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Phenotypic Characterization of a Novel Virulence-Factor Deletion Strain of Burkholderia mallei That Provides Partial Protection against Inhalational Glanders in Mice.

ABSTRACT: Burkholderia mallei (Bm) is a highly infectious intracellular pathogen classified as a category B biological agent by the Centers for Disease Control and Prevention. After respiratory exposure, Bm establishes itself within host macrophages before spreading into major organ systems, which can lead to chronic infection, sepsis, and death. Previously, we combined computational prediction of host-pathogen interactions with yeast two-hybrid experiments and identified novel virulence factor genes in Bm, including BMAA0553, BMAA0728 (tssN), and BMAA1865. In the present study, we used recombinant allelic exchange to construct deletion mutants of BMAA0553 and tssN (?BMAA0553 and ?TssN, respectively) and showed that both deletions completely abrogated virulence at doses of >100 times the LD50 of the wild-type Bm strain. Analysis of ?BMAA0553- and ?TssN-infected mice showed starkly reduced bacterial dissemination relative to wild-type Bm, and subsequent in vitro experiments characterized pathogenic phenotypes with respect to intracellular growth, macrophage uptake and phagosomal escape, actin-based motility, and multinucleated giant cell formation. Based on observed in vitro and in vivo phenotypes, we explored the use of ?TssN as a candidate live-attenuated vaccine. Mice immunized with aerosolized ?TssN showed a 21-day survival rate of 67% after a high-dose aerosol challenge with the wild-type Bm ATCC 23344 strain, compared to a 0% survival rate for unvaccinated mice. However, analysis of histopathology and bacterial burden showed that while the surviving vaccinated mice were protected from acute infection, Bm was still able to establish a chronic infection. Vaccinated mice showed a modest IgG response, suggesting a limited potential of ?TssN as a vaccine candidate, but also showed prolonged elevation of pro-inflammatory cytokines, underscoring the role of cellular and innate immunity in mitigating acute infection in inhalational glanders.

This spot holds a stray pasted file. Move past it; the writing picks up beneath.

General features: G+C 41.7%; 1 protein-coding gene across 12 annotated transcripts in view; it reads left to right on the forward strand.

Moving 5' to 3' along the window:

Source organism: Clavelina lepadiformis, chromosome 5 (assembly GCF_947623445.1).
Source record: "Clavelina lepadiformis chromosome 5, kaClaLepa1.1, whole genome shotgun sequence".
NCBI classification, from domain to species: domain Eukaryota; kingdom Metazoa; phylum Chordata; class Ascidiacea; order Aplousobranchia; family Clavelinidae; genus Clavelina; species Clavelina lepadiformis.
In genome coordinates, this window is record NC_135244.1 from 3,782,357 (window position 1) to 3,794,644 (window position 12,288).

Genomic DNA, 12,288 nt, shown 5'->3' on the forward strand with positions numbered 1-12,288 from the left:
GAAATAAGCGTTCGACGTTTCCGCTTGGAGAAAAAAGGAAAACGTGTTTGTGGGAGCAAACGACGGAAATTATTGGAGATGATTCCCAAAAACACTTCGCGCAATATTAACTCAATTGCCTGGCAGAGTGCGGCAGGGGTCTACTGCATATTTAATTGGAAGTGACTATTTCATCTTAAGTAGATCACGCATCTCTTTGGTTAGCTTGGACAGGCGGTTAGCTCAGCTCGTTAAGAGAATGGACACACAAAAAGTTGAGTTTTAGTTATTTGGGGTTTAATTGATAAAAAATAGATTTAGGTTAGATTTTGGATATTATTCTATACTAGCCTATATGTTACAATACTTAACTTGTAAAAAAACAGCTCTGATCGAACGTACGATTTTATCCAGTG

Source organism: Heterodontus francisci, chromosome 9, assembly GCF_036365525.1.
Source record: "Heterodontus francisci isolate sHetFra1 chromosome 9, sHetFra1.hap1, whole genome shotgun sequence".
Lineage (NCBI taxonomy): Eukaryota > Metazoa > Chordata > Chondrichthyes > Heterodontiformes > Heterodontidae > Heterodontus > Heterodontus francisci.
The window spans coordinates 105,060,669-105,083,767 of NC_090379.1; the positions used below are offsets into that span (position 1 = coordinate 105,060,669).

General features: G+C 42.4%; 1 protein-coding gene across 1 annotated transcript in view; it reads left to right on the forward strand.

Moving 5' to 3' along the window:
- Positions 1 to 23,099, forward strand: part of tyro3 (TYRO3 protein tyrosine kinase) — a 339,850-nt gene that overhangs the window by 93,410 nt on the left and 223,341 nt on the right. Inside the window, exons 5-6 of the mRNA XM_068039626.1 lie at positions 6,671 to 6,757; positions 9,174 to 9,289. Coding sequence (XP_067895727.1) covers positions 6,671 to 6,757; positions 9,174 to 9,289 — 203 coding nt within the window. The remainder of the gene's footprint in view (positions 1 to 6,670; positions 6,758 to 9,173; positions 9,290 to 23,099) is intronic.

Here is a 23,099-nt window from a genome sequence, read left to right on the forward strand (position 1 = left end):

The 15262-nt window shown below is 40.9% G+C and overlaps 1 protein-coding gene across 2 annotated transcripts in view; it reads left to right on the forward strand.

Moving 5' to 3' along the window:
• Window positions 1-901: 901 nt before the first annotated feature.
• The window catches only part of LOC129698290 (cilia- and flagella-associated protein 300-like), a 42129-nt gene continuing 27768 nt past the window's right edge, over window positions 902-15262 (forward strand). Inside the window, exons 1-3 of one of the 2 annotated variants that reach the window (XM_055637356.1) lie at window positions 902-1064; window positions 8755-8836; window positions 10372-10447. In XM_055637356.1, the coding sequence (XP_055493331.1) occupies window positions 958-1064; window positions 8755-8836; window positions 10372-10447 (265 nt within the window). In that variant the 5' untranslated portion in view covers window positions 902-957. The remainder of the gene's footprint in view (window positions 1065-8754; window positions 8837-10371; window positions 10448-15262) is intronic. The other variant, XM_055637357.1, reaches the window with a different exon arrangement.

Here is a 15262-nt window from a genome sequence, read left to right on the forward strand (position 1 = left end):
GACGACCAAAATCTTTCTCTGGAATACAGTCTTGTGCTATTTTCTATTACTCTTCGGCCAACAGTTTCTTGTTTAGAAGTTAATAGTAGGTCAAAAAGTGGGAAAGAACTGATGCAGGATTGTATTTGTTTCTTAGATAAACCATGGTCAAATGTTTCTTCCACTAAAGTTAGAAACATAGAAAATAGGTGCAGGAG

PROVIDER: S-EPMC4767903 | BioStudies | 2016-01-01

REPOSITORIES: biostudies

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